Yesterday (Sunday 31st January 2016) was such a beautiful afternoon, that my wife Marija and I decided to go for a drive. The day had started off nice and sunny, but by mid morning the clouds had rolled in and the sky was looking a little threatening. But by mid afternoon it had cleared up to a fine and sunny day. We packed the 4WD and headed for the Marne Valley Conservation Park, 5CP-128 (for the VK5 Parks Award), and VKFF-0906 (for the World Wide Flora Fauna (WWFF) program).
I had activated this park before, back in March, 2015, but that was prior to the park being added to the WWFF program. So this was to be a unique VKFF activation for me. For more information on my previous activation, please see…..
Above:- Map showing the location of the Marne Valley Conservation Park. Image courtesy of Location SA Map Viewer.
Marne Valley Conservation Park is around 80 km to the north east of my home QTH. The park is situated around 30km north east of Mannum on the Murray River, about 5 km east of the little town of Cambrai, and about 90 km east of Adelaide.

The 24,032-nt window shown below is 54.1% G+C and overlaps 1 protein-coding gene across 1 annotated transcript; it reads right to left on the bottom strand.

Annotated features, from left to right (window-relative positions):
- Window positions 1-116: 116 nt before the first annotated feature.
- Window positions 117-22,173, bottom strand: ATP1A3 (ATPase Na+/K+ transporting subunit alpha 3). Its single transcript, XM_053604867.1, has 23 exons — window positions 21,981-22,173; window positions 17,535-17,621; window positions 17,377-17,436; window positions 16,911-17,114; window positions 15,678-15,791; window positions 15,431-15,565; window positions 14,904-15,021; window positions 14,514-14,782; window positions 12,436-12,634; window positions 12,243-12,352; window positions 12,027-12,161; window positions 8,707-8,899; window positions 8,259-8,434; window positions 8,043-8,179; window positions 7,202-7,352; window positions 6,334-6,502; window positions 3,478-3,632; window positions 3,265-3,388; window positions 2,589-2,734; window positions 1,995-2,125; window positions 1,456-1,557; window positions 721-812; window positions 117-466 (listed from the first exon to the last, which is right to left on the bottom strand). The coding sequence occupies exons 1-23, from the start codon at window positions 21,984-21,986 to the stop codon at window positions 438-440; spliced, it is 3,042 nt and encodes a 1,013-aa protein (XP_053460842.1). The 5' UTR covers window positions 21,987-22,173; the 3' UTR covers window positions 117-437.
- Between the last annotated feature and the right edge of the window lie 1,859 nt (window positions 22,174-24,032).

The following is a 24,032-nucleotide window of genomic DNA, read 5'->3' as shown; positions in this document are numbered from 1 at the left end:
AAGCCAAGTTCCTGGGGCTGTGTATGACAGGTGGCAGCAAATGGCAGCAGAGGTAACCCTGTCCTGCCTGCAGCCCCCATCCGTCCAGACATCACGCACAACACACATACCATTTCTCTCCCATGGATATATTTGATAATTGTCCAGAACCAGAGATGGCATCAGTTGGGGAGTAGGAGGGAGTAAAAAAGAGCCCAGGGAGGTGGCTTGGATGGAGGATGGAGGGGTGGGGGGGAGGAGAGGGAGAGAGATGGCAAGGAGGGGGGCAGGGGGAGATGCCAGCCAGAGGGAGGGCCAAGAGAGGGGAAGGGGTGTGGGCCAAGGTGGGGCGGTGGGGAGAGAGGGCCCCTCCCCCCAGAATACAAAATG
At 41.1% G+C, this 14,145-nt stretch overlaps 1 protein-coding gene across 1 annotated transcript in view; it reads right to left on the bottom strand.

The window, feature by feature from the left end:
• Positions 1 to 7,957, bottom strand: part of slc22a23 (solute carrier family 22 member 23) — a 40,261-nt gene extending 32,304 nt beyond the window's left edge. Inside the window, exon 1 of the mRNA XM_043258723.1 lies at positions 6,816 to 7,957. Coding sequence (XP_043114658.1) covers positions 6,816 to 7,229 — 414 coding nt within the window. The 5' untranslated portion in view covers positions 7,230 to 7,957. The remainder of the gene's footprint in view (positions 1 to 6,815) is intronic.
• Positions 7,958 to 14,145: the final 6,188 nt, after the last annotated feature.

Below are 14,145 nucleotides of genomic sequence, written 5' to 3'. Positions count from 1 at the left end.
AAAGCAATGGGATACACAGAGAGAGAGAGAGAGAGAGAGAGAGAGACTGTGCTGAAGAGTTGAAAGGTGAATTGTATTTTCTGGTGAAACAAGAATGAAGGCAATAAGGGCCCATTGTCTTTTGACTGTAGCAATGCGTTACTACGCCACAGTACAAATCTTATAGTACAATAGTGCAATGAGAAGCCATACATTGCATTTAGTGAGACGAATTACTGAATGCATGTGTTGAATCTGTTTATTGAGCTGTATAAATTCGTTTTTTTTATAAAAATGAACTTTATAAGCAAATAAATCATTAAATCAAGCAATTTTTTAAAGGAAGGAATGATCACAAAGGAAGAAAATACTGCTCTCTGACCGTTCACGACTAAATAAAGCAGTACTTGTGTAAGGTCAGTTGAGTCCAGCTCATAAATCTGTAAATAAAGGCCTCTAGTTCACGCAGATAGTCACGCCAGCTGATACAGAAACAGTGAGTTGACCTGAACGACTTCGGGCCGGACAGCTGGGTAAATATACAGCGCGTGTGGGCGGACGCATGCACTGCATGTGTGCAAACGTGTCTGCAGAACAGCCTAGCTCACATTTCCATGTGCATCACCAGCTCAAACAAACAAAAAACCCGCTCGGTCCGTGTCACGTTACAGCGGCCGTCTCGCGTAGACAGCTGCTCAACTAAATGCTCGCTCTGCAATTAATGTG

We drove out through Woodside, Charleston, and the historic little town of Mount Torrens, and then on to Birdwood where the National Motor Museum is located. We continued on to Mount Torrens where we took the Angas Valley Road to Sanderson and Angas Valley. We then turned right onto Ridley Road and headed towards Cambrai. This is a nice drive.
Above:- Map showing the location of the park. Also indicating the Barossa Valley, the Murray River, & my home QTH. Image courtesy of Location SA Map Viewer.
As we drove east along Angas Valley Road, there are some amazing views to be had from the rugged slopes of the Mount Lofty Ranges. We could see clearly out to the east, with the white silos at Cambrai visible in the distance. The hills here are quite rugged and I have driven through here many times, wondering who some of these hills don’t qualify for the Summits on the Air (SOTA) program. I guess sadly, they do not have the required 150 metres of prominence.